Kanto Living ORA Desktop Loudspeaker & sub8 Subwoofer Review Measurements
The Kanto ORA desktop speakers were measured in free air at a height of 4 feet at a 1/2-meter distance from the microphone, and the measurements were gated at a 5-millisecond delay. In this time window, some resolution is lost below 500Hz and accuracy is completely lost below 250Hz. Measurements have been smoothed at a 1/24 octave resolution.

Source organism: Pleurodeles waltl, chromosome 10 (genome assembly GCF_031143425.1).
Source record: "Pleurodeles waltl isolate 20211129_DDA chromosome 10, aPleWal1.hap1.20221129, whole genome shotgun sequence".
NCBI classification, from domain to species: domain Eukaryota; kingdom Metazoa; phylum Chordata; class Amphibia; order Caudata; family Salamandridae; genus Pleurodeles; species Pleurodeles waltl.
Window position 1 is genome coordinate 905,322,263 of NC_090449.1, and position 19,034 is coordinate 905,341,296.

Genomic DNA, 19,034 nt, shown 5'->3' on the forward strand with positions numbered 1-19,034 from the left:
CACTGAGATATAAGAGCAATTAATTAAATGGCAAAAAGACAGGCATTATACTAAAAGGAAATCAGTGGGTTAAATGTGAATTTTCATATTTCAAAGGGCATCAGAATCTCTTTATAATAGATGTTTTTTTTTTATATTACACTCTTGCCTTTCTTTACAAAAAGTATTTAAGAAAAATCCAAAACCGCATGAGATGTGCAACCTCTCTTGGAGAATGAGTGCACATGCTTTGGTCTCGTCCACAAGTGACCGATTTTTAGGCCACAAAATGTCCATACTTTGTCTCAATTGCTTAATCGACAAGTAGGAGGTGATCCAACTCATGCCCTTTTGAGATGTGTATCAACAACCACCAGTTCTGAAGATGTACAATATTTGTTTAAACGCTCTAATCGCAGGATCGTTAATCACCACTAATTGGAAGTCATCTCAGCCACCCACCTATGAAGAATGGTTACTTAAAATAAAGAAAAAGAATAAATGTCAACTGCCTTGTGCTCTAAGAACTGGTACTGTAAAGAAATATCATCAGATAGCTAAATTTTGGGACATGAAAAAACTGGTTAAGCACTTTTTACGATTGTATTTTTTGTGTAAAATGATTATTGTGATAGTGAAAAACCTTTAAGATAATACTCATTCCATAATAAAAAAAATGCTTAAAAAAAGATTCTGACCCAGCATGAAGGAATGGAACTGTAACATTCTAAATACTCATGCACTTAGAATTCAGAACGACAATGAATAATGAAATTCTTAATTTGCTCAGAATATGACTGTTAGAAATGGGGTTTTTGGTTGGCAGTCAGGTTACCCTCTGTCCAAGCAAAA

The above graph shows the direct-axis frequency response and other curves that describe the Kanto ORA’s amplitude response in a number of ways. For more information about the meaning of these curves, please refer to our article Understanding Loudspeaker Measurements Part 1. The measured response shown here is very good. The on-axis response and the listening window adhere to a +/-2dB window out to 20kHz. Mid to upper treble seems to hang back around 2dB from the midrange and lower treble, and that might give these speakers a very slightly relaxed presentation from total neutrality. This response is so flat that room acoustics and listening position are going to make a larger difference on the tonal balance than the response of the speaker itself. The directivity indexes are extremely good, and the ORAs have a very uniform response at most angles. Automated room correction software loves directivity indexes like these, so programs like Dirac Live could really take the tonal balance to the next level on the ORAs. The response is so even on all of these curves, we can’t even tell where the crossover frequency might be. This graph tells us that the ORAs are very tonally balanced and accurate loudspeakers, MUCH better than typical desktop speakers.